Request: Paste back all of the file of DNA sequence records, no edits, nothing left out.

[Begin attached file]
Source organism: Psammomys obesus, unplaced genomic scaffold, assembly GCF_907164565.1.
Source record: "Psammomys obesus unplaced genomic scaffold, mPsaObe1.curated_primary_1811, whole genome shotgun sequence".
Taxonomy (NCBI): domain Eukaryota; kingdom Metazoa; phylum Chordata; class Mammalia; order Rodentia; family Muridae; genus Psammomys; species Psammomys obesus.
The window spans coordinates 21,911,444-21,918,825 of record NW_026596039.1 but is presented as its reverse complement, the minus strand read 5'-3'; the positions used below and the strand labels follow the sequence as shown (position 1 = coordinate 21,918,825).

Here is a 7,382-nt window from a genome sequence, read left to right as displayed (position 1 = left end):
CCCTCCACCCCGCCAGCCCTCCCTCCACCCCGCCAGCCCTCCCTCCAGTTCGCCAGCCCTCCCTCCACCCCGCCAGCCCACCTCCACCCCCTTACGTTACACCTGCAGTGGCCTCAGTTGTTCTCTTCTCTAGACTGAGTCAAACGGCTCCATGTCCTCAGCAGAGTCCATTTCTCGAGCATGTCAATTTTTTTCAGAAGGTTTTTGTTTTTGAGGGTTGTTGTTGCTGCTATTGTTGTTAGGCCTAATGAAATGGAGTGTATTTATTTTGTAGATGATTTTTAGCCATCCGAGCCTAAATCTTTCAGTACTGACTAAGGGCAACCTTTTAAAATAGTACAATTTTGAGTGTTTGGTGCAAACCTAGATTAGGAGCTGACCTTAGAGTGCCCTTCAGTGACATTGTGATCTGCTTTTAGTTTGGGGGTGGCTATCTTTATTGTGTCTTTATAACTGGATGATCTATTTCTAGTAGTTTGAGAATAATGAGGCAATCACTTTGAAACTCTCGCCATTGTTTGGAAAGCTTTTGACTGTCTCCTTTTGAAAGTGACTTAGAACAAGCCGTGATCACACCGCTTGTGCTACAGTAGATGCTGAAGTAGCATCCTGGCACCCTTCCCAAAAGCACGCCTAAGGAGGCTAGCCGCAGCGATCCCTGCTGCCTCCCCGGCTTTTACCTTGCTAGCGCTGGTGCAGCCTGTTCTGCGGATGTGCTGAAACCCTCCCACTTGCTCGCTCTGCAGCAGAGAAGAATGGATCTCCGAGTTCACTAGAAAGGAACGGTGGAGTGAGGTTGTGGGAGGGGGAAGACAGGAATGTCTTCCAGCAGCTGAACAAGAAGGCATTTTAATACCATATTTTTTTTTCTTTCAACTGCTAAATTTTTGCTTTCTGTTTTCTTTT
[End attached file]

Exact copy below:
Source organism: Psammomys obesus, unplaced genomic scaffold, assembly GCF_907164565.1.
Source record: "Psammomys obesus unplaced genomic scaffold, mPsaObe1.curated_primary_1811, whole genome shotgun sequence".
Taxonomy (NCBI): domain Eukaryota; kingdom Metazoa; phylum Chordata; class Mammalia; order Rodentia; family Muridae; genus Psammomys; species Psammomys obesus.
The window spans coordinates 21,911,444-21,918,825 of record NW_026596039.1 but is presented as its reverse complement, the minus strand read 5'-3'; the positions used below and the strand labels follow the sequence as shown (position 1 = coordinate 21,918,825).

Here is a 7,382-nt window from a genome sequence, read left to right as displayed (position 1 = left end):
CCCTCCACCCCGCCAGCCCTCCCTCCACCCCGCCAGCCCTCCCTCCAGTTCGCCAGCCCTCCCTCCACCCCGCCAGCCCACCTCCACCCCCTTACGTTACACCTGCAGTGGCCTCAGTTGTTCTCTTCTCTAGACTGAGTCAAACGGCTCCATGTCCTCAGCAGAGTCCATTTCTCGAGCATGTCAATTTTTTTCAGAAGGTTTTTGTTTTTGAGGGTTGTTGTTGCTGCTATTGTTGTTAGGCCTAATGAAATGGAGTGTATTTATTTTGTAGATGATTTTTAGCCATCCGAGCCTAAATCTTTCAGTACTGACTAAGGGCAACCTTTTAAAATAGTACAATTTTGAGTGTTTGGTGCAAACCTAGATTAGGAGCTGACCTTAGAGTGCCCTTCAGTGACATTGTGATCTGCTTTTAGTTTGGGGGTGGCTATCTTTATTGTGTCTTTATAACTGGATGATCTATTTCTAGTAGTTTGAGAATAATGAGGCAATCACTTTGAAACTCTCGCCATTGTTTGGAAAGCTTTTGACTGTCTCCTTTTGAAAGTGACTTAGAACAAGCCGTGATCACACCGCTTGTGCTACAGTAGATGCTGAAGTAGCATCCTGGCACCCTTCCCAAAAGCACGCCTAAGGAGGCTAGCCGCAGCGATCCCTGCTGCCTCCCCGGCTTTTACCTTGCTAGCGCTGGTGCAGCCTGTTCTGCGGATGTGCTGAAACCCTCCCACTTGCTCGCTCTGCAGCAGAGAAGAATGGATCTCCGAGTTCACTAGAAAGGAACGGTGGAGTGAGGTTGTGGGAGGGGGAAGACAGGAATGTCTTCCAGCAGCTGAACAAGAAGGCATTTTAATACCATATTTTTTTTTCTTTCAACTGCTAAATTTTTGCTTTCTGTTTTCTTTT